Movement in-game is one of the most overlooked fundamentals. In most cases when people talk about mechanical skills it's mainly about someone's ability to point and click with the mouse but the in-game movement is a key fundamental in tactical shooter games. Movement is what sets you up to get frags. If your movement is poor, your fragging ability might be as well.
VALORANT is awesome because it has brought together so many game titles into one. I've seen Overwatch, Call of Duty, PUBG, Fortnite, Counter-Strike, Rainbow 6, League of Legends, and game titles I've never even heard of coming together to play VALORANT. Depending on which game you came from, you might have a hard time with movement.
If you're coming from games like Call of Duty, PUBG, and Fortnite. You're probably used to holding W the whole time and using your mouse to change directions. There's very little if no reason to strafe around corners in these games, but in VALORANT you don't want to move around the maps like this. For beginners, I would suggest using your strafe keys as much as possible to get used to this mechanic.
Here's a demonstration of me using the battle royale movement in a VALORANT deathmatch (holding W and using my mouse to navigate). This might be a little extreme but it's mainly to get the point across. As a side note, it felt extremely hard to get these kills because my shots weren't lined up before I turned corners but I was still able to get them because my crosshair placement wasn't bad.
Now, here's a demonstration of me in that exact same deathmatch still using W to move forward but as I approach corners, or am about to peek an angle I stop, use my mouse to turn my line of sight, and then press my strafe keys (A, D) to actually move out.
Can you tell the difference? If you can't, I'll explain why you don't want to W key around the map.
As soon as you W key around an angle, you can't really take cover again using a technique like jiggle peeking. You're exposed and you need to commit to your fight.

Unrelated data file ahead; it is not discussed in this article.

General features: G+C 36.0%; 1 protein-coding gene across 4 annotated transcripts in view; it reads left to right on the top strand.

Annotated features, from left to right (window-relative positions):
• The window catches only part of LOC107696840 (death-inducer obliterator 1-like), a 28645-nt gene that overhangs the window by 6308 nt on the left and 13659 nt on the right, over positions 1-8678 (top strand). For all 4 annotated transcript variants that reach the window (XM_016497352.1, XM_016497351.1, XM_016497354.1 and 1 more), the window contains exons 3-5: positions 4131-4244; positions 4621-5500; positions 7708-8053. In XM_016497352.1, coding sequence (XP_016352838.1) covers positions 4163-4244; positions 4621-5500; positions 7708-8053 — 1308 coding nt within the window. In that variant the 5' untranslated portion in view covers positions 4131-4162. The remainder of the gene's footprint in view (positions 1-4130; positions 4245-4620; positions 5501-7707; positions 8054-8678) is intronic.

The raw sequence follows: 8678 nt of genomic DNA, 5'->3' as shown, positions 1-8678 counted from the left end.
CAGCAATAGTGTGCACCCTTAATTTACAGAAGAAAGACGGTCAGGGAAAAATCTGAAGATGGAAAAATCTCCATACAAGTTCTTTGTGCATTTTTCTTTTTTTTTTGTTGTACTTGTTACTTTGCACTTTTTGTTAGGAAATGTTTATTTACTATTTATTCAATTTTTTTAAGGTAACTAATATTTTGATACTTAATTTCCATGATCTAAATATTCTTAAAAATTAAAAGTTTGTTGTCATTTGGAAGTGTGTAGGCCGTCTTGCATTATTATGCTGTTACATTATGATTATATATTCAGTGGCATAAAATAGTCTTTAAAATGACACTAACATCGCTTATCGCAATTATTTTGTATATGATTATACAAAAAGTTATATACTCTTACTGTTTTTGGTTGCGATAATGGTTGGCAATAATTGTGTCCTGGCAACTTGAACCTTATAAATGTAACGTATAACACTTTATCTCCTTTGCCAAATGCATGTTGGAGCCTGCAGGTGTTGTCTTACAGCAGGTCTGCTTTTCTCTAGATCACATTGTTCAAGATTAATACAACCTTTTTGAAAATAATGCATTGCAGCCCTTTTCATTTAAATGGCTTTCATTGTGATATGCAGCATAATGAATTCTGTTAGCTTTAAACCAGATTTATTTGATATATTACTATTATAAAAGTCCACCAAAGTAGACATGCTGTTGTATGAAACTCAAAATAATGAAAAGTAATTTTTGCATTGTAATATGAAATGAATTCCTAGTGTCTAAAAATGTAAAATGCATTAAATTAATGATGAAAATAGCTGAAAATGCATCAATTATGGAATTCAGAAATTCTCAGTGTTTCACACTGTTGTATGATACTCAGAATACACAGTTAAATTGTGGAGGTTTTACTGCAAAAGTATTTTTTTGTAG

You can't control the degree of angle (easily) that you want to actually peek at. You should peek in slices, not every angle at the same time.
You're most likely going to crouch and become immobile. This is a habit for all gamers regardless of what game(s) you played before VALORANT. Crouching and shooting at the same time is the default when you feel vulnerable. It's not bad, in fact in some cases it's necessary but in a perfect world, you don't want to spray. You want to tap or burst your weapon, strafe, and then tap or burst again in a controlled manner.
If someone is actually tucked in the corner you're about to W key around, you're probably dead before you can fire an accurate shot. You can't move and shoot accurately in VALORANT, there obviously is some RNG but you shouldn't count on it.
Now your question might be. How do I practice these movement fundamentals with shooting? The best way to do it as an intermediate, or advanced player would be in VALORANT itself. I highly suggest playing lots of deathmatch and of course practice it in your ranked games.
As a beginner, I suggest playing the ValorantHavenEntry task in Aim Lab. If you want to know how to set up Aim Lab, check out my Beginner Guide To Aiming. Halfway through there will be a link to Aim Lab's site and how to change your settings so they match VALORANT.
When you're playing this entry task, there are a few things I want you to focus on.
Move forward and stop before you turn any corner
Line up your crosshair at headshot height with where the bot could potentially be through the wall
Strafe out just enough to take a 1v1 against a bot, and shoot
To add an additional layer, strafe out, shoot the bot, and strafe back to safety behind the wall. Practicing this will prepare you for jiggle peeking
Try not to strafe out too wide and let multiple bots see you at the same time. Practice your strafing left and right around corners to isolate gunfights. Here's an example. I exaggerated my strafe peeking to show you what I mean.
You have the movement fundamentals now. Time to go practice in-game and play a bunch of deathmatch. It's the best way to practice your movement throughout the map and strafing around corners while putting yourself in real scenarios with real people running around, and shooting back at you. It takes practice, but the more you do it, the better you will become!
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